Mozilla is expected to expand its virtual private network (VPN) offering in Germany and France by the end of Q1 2021, marking the service’s first expansion inside the EU.
The move comes after the browser maker formally launched the Mozilla VPN service last summer in the US, the UK, Canada, New Zealand, Singapore, and Malaysia.
The Mozilla VPN service, which initially launched as a Firefox extension named Firefox Private Network, has currently expanded into a full-device VPN client, available for Windows 10, macOS, Linux, Android, and iOS devices.
The service, which is built around the WireGuard protocol, uses servers provided by Mullvad and is currently priced at $5/month.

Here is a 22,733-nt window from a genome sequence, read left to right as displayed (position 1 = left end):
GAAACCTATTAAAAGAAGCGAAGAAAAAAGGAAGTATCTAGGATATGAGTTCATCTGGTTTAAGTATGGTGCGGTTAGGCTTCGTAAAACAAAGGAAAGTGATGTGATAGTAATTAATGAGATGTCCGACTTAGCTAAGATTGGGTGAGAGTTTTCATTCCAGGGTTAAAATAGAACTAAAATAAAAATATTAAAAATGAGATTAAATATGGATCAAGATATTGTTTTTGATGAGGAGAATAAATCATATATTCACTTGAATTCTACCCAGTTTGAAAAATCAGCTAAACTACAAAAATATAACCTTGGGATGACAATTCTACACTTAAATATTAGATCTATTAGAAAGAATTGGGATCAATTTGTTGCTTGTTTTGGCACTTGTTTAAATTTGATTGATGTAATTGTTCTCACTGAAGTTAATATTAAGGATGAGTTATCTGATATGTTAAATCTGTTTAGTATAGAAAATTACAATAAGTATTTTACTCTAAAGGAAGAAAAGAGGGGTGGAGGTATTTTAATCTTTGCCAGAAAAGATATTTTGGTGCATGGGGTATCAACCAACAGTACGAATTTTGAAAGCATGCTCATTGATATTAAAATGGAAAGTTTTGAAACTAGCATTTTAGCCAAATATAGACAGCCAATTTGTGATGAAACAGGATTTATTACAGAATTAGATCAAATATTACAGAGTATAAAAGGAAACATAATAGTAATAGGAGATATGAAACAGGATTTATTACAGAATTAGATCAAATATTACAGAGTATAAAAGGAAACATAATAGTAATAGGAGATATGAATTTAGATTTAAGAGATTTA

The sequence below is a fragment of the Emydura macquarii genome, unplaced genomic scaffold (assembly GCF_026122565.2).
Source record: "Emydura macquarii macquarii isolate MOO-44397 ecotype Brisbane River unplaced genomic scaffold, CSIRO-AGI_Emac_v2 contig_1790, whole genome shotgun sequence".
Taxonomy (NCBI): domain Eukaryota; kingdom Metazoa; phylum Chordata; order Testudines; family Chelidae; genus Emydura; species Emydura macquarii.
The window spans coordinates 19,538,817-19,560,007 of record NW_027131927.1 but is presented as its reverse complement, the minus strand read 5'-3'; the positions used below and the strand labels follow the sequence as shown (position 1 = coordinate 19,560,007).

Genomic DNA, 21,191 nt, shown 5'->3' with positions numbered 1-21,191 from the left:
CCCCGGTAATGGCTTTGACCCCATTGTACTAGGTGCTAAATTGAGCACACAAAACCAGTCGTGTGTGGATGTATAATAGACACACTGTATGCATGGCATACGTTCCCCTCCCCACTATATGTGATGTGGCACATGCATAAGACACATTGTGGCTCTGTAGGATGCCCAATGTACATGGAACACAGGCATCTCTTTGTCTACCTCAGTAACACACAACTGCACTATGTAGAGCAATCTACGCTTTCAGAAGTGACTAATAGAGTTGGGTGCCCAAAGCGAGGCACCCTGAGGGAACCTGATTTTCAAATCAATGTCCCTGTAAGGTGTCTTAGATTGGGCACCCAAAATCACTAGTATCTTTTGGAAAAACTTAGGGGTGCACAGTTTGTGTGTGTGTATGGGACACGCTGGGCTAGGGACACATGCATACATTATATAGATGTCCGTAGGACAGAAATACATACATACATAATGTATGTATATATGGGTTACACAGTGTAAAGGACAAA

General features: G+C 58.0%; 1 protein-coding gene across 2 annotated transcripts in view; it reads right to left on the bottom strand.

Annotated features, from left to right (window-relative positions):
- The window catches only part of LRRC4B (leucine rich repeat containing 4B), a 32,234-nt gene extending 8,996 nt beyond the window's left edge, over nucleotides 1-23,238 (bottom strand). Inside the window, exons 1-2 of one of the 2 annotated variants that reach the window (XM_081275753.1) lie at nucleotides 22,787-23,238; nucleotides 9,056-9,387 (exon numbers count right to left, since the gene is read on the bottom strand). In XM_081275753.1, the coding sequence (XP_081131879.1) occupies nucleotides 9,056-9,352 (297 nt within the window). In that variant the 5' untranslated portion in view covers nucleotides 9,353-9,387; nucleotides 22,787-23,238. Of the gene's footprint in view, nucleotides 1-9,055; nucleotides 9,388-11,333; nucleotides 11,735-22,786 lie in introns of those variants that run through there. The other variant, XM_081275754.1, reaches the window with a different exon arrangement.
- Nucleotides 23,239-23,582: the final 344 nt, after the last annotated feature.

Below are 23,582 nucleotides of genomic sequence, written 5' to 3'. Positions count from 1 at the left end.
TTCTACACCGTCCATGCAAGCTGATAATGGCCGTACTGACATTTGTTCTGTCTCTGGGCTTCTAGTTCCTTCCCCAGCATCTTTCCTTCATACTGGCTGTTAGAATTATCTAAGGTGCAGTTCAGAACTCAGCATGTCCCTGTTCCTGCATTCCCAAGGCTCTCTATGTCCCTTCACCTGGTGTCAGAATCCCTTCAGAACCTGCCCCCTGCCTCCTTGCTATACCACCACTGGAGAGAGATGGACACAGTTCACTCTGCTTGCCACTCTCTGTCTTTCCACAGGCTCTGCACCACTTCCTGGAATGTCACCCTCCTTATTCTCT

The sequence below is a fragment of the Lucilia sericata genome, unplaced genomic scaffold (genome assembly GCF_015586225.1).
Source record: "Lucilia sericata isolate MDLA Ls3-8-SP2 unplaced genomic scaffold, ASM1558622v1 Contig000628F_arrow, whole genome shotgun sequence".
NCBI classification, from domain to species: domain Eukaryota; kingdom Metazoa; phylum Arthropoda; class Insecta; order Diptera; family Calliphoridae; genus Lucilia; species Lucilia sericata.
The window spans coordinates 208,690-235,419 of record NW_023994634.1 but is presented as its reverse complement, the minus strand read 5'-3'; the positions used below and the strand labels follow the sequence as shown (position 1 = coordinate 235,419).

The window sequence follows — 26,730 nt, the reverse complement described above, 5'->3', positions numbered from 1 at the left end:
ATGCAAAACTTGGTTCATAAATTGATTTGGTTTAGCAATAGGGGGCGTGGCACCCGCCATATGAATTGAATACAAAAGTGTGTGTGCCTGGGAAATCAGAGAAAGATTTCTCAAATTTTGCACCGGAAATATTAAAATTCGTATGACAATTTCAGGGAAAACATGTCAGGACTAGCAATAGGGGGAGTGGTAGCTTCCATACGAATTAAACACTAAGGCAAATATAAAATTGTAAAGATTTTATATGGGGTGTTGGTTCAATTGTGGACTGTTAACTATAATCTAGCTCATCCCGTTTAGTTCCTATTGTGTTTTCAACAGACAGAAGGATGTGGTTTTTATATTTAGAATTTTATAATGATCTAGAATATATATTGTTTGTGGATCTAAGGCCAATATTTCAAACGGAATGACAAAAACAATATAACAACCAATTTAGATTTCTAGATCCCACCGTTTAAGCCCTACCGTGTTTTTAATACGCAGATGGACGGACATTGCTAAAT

Mozilla says the VPN service currently runs on top of more than 280 servers across more than 30 countries across the globe, with “no logging” and “no bandwidth restriction” policies.
Since its informal announcement in 2019 and after its official launch in 2020, the VPN service has been one of the most highly-anticipated VPN offerings on the market, primarily due to Mozilla’s privacy-first reputation.
The browser maker is currently running a waitlist where users can sign up and be notified when the VPN service launches in their country.
The VPN service is also Mozilla’s first fully commercial product as part of a new business strategy the browser maker adopted last year. In August 2020, Mozilla fired more than 250 employees and moved away from several open-source and non-revenue-generating products to focus on developing its own revenue streams, as an alternative to its Google search deal that has usually accounted for most of the organization’s budget in the previous decade.